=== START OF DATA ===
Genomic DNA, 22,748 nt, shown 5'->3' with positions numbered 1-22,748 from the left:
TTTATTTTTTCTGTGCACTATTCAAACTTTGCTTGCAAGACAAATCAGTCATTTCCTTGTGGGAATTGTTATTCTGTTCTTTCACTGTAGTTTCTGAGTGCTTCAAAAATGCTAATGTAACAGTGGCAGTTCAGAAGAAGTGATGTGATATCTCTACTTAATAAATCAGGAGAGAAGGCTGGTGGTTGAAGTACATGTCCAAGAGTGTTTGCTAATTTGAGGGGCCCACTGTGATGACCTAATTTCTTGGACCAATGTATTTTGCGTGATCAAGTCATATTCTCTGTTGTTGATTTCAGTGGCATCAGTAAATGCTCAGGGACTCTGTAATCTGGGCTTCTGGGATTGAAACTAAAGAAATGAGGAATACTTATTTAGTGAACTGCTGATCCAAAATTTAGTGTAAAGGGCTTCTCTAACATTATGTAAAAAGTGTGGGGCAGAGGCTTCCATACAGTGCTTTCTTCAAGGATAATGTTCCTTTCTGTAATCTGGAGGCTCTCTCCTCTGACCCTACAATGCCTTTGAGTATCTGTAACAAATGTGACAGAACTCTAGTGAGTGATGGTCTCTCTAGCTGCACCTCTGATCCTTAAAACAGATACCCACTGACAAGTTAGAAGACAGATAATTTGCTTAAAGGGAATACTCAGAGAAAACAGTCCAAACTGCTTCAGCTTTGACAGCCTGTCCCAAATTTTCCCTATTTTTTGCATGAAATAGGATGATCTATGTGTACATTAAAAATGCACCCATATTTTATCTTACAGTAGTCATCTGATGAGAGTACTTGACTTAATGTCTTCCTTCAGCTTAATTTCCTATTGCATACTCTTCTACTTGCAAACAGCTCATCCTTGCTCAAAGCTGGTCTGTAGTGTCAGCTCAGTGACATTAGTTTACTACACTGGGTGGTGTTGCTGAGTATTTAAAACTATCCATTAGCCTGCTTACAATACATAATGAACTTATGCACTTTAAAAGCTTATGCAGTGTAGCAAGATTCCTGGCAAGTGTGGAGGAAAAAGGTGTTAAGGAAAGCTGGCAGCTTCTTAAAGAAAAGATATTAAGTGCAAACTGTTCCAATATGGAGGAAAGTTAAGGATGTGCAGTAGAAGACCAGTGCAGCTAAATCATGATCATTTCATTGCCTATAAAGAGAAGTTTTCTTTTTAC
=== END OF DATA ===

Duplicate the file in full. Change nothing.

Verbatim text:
Genomic DNA, 22,748 nt, shown 5'->3' with positions numbered 1-22,748 from the left:
TTTATTTTTTCTGTGCACTATTCAAACTTTGCTTGCAAGACAAATCAGTCATTTCCTTGTGGGAATTGTTATTCTGTTCTTTCACTGTAGTTTCTGAGTGCTTCAAAAATGCTAATGTAACAGTGGCAGTTCAGAAGAAGTGATGTGATATCTCTACTTAATAAATCAGGAGAGAAGGCTGGTGGTTGAAGTACATGTCCAAGAGTGTTTGCTAATTTGAGGGGCCCACTGTGATGACCTAATTTCTTGGACCAATGTATTTTGCGTGATCAAGTCATATTCTCTGTTGTTGATTTCAGTGGCATCAGTAAATGCTCAGGGACTCTGTAATCTGGGCTTCTGGGATTGAAACTAAAGAAATGAGGAATACTTATTTAGTGAACTGCTGATCCAAAATTTAGTGTAAAGGGCTTCTCTAACATTATGTAAAAAGTGTGGGGCAGAGGCTTCCATACAGTGCTTTCTTCAAGGATAATGTTCCTTTCTGTAATCTGGAGGCTCTCTCCTCTGACCCTACAATGCCTTTGAGTATCTGTAACAAATGTGACAGAACTCTAGTGAGTGATGGTCTCTCTAGCTGCACCTCTGATCCTTAAAACAGATACCCACTGACAAGTTAGAAGACAGATAATTTGCTTAAAGGGAATACTCAGAGAAAACAGTCCAAACTGCTTCAGCTTTGACAGCCTGTCCCAAATTTTCCCTATTTTTTGCATGAAATAGGATGATCTATGTGTACATTAAAAATGCACCCATATTTTATCTTACAGTAGTCATCTGATGAGAGTACTTGACTTAATGTCTTCCTTCAGCTTAATTTCCTATTGCATACTCTTCTACTTGCAAACAGCTCATCCTTGCTCAAAGCTGGTCTGTAGTGTCAGCTCAGTGACATTAGTTTACTACACTGGGTGGTGTTGCTGAGTATTTAAAACTATCCATTAGCCTGCTTACAATACATAATGAACTTATGCACTTTAAAAGCTTATGCAGTGTAGCAAGATTCCTGGCAAGTGTGGAGGAAAAAGGTGTTAAGGAAAGCTGGCAGCTTCTTAAAGAAAAGATATTAAGTGCAAACTGTTCCAATATGGAGGAAAGTTAAGGATGTGCAGTAGAAGACCAGTGCAGCTAAATCATGATCATTTCATTGCCTATAAAGAGAAGTTTTCTTTTTAC